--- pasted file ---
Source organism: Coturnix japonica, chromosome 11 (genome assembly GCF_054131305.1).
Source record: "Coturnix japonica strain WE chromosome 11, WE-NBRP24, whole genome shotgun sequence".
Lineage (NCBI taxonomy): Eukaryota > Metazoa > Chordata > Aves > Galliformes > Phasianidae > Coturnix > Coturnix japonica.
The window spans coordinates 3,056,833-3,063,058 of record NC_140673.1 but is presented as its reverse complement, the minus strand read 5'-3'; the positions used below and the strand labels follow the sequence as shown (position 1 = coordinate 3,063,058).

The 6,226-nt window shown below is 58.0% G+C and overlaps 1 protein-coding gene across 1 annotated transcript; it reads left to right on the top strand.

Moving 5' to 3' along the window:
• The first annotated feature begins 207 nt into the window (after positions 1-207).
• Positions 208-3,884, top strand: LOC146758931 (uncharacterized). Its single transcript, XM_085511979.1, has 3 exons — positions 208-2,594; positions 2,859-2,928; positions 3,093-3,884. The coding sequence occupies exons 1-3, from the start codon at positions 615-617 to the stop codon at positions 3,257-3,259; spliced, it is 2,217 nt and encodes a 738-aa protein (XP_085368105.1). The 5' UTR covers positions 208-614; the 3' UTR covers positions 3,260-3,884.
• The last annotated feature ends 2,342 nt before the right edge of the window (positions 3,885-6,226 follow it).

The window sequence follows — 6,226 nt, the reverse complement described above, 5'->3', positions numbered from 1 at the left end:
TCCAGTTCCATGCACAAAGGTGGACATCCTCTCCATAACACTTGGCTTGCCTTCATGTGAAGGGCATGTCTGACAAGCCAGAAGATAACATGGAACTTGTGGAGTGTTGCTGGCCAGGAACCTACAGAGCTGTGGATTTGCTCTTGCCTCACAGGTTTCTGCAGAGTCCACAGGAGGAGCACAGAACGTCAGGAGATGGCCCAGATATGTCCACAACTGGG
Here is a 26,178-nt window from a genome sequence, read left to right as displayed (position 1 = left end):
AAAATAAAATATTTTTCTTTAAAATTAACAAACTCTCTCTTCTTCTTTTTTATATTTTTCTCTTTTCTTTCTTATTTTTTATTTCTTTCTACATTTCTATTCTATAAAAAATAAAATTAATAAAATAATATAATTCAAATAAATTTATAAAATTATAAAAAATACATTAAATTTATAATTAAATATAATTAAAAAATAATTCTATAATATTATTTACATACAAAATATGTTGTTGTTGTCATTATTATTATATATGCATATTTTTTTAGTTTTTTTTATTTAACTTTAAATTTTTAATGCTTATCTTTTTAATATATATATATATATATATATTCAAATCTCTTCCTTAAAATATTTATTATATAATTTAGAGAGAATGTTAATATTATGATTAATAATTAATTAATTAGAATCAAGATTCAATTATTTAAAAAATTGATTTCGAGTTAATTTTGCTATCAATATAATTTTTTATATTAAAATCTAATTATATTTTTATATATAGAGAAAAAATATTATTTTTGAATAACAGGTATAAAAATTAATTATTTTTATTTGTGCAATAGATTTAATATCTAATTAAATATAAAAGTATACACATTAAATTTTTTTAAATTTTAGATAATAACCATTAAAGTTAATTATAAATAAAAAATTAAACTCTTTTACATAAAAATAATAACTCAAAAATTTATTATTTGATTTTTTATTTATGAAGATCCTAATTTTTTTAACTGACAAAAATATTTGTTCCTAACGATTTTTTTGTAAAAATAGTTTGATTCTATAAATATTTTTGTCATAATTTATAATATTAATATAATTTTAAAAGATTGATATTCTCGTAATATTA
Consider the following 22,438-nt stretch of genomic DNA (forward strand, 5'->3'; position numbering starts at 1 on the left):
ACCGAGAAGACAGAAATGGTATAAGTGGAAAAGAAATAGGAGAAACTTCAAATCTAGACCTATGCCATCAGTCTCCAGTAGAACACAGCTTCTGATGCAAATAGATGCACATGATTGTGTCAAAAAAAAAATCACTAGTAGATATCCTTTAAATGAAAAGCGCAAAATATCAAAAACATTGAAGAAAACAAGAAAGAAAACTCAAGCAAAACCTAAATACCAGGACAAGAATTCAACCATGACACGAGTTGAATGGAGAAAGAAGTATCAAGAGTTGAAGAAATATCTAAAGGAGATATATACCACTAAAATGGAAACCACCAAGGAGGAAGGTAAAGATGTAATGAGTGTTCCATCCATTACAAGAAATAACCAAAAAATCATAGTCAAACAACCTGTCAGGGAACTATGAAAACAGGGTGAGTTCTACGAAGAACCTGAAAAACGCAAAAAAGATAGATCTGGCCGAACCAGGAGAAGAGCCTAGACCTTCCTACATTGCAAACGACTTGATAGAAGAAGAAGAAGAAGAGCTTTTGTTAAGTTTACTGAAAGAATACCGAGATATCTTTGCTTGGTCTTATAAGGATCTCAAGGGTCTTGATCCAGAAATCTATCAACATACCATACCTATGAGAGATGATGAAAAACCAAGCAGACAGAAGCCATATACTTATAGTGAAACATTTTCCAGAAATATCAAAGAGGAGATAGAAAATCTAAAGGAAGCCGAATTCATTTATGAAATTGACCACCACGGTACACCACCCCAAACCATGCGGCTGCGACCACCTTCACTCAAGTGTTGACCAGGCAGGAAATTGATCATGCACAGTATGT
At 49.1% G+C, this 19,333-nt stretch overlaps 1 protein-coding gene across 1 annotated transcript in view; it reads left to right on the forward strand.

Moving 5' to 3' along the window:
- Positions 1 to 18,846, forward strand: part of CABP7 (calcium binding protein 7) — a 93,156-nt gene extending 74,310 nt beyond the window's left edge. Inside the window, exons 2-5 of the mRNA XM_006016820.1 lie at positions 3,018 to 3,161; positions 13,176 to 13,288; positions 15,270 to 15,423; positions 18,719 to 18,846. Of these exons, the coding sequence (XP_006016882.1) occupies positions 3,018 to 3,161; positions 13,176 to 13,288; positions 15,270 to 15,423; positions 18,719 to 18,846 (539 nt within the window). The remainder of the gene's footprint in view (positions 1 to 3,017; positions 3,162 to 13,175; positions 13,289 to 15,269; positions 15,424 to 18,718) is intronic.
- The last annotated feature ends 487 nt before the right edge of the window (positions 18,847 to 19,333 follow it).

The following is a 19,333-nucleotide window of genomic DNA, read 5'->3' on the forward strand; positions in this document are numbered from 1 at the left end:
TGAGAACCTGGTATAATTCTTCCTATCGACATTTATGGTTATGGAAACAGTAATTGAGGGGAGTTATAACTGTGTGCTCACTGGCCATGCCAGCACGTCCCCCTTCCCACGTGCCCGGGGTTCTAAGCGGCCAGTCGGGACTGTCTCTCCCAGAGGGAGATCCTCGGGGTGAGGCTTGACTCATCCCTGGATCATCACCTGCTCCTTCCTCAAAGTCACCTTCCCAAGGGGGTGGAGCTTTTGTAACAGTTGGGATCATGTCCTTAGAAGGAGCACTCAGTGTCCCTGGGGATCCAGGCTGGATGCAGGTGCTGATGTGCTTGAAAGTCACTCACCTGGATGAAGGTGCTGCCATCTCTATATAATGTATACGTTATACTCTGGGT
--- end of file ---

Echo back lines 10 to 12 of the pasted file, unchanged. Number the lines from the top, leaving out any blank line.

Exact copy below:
The window sequence follows — 6,226 nt, the reverse complement described above, 5'->3', positions numbered from 1 at the left end:
TCCAGTTCCATGCACAAAGGTGGACATCCTCTCCATAACACTTGGCTTGCCTTCATGTGAAGGGCATGTCTGACAAGCCAGAAGATAACATGGAACTTGTGGAGTGTTGCTGGCCAGGAACCTACAGAGCTGTGGATTTGCTCTTGCCTCACAGGTTTCTGCAGAGTCCACAGGAGGAGCACAGAACGTCAGGAGATGGCCCAGATATGTCCACAACTGGG
Here is a 26,178-nt window from a genome sequence, read left to right as displayed (position 1 = left end):